Tips for a Successful Political Lawn Signs - Design Layout
by Sheila Maas, Cross & Oberlie
he blossoming of political lawn signs prior to an election is as predictable as the spring crocuses after the frost is out of the ground. There must be a reason for these "American as apple pie" phenomena. The reason is simply that lawn signs have proven themselves as an effective way for candidates or causes to promote their image or position - and Win!
Not all signs are effective, and some could just as well have spared the candidate his/her money and committee's time. Though designing an effective sign is not rocket science, failure to pay attention to some basics could fail to get your campaign "off the ground".
Nearly fifty years of screen printing has given Cross & Oberlie a wealth of experience in designing and printing political campaign signs. Presented here are a few tips to keep in mind as you embark on this process.
(1) Importantly consider The Who (your name) and The What (the office you are running for).
The Who - The length of your name must be considered. POE and VANDENLANGENBERG present different sign considerations. Suppliers of the fold-over sign can accommodate both - a PORTRAIT Layout (22"wide X 14" tall) for short names, and a LANDSCAPE Layout (28"wide X 11" tall) for long names. Both orientations present the same print area at no penalty in cost or weather ability.
If your name is common like SMITH, it may be well to include your first name JOHN or JOAN in your design to distinguish and avoid confusion with other Smiths (office holders, relatives, spouses, rogues, etc) who may or may not be running. First names need not be in the same font (letter) size or style as the surname as this may detract from the surname.
The What - The office position you intend to hold after the election is important. Make certain it shows as a recognizable position, and as it would appear on the ballot. As you are only putting signs in you district, it can be advantageous to eliminate extraneous references and specific numbers (e.g.: simply CONGRESS versus 16th UNITED STATES CONGRESSIONAL DISTRICT). Use abbreviations sparingly - preferably not at all. Font size for the office should be subordinate to surname size.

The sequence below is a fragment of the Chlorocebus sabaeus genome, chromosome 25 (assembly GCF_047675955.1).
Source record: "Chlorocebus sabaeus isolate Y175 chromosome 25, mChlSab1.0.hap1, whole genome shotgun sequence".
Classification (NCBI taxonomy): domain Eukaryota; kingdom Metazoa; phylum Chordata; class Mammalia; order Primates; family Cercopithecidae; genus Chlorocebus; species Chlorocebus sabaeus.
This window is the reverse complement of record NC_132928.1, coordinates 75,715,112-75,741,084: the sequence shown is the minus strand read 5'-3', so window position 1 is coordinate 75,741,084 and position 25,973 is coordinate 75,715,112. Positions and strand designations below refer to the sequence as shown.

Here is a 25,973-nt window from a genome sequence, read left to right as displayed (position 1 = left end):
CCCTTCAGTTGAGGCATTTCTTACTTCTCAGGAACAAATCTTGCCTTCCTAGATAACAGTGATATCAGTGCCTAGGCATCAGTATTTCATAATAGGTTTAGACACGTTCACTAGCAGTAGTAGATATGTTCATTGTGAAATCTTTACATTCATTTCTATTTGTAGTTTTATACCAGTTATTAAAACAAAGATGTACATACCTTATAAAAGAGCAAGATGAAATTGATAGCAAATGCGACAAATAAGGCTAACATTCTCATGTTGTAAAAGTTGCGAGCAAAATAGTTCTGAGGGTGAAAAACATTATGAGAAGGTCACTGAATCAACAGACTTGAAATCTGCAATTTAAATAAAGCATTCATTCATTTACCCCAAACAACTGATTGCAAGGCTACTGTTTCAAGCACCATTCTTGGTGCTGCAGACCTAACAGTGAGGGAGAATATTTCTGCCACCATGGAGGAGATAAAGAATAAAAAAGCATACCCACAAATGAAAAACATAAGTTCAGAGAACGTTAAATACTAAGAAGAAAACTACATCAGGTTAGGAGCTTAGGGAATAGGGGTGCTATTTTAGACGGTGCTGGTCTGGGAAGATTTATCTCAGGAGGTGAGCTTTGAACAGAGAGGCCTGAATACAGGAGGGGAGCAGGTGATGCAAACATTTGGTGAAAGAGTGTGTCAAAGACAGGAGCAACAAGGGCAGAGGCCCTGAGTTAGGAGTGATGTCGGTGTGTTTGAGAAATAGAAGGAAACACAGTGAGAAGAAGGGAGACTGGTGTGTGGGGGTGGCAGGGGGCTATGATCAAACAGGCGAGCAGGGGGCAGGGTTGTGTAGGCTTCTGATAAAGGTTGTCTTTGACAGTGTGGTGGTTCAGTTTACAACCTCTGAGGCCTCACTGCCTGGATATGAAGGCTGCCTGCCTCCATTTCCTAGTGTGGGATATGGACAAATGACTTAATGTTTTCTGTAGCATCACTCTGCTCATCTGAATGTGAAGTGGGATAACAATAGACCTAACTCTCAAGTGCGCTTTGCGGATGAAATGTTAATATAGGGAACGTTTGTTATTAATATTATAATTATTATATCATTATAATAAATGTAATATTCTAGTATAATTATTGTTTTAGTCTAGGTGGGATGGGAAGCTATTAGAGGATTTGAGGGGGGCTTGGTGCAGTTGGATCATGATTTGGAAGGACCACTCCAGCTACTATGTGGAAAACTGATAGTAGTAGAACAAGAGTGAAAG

For choices of effective fonts for signs, consult a screen printer's font gallery.
(2) Extras - If you are being re-elected, inclusion of RE-ELECT can be a plus as it distinguishes you as the incumbent. Words like VOTE and FOR and dates, NOV 8th, are used with caution as they are not necessary and can detract from your principal mission - presenting The Who and The What.
(3) Slogan - A slogan is great for signs placed at stop lights, but most viewers of lawn signs are zipping by at 30 plus miles per hour with little time to read what you stand for.
(4) Symbols - In this age of icons, who can not recognize the appropriateness and symbolism of a school house (SCHOOL BOARD) or a five- pointed star (SHERIFF), a balance scale (JUDGE), a donkey (DEMOCRAT), an elephant (REPUBLICAN), a statue of liberty (LIBERTARIAN) of flags or stars and stripes. These can help.
(5) Disclaimer - Last, but most important, don't forget your "Authorized and Paid for…" or whatever the exact wording and size and position is as dictated by your local and/or state election boards. It is the candidate's responsibility to find out the regulations and make this known to the printer.
Today in the "flat world" your sign printer does not need to be next door, but can be just as close as your cell phone, fax or laptop. With computer technology, successful designs are not just for the deep pocket candidates. Try on styles that suit your image - then run to Win!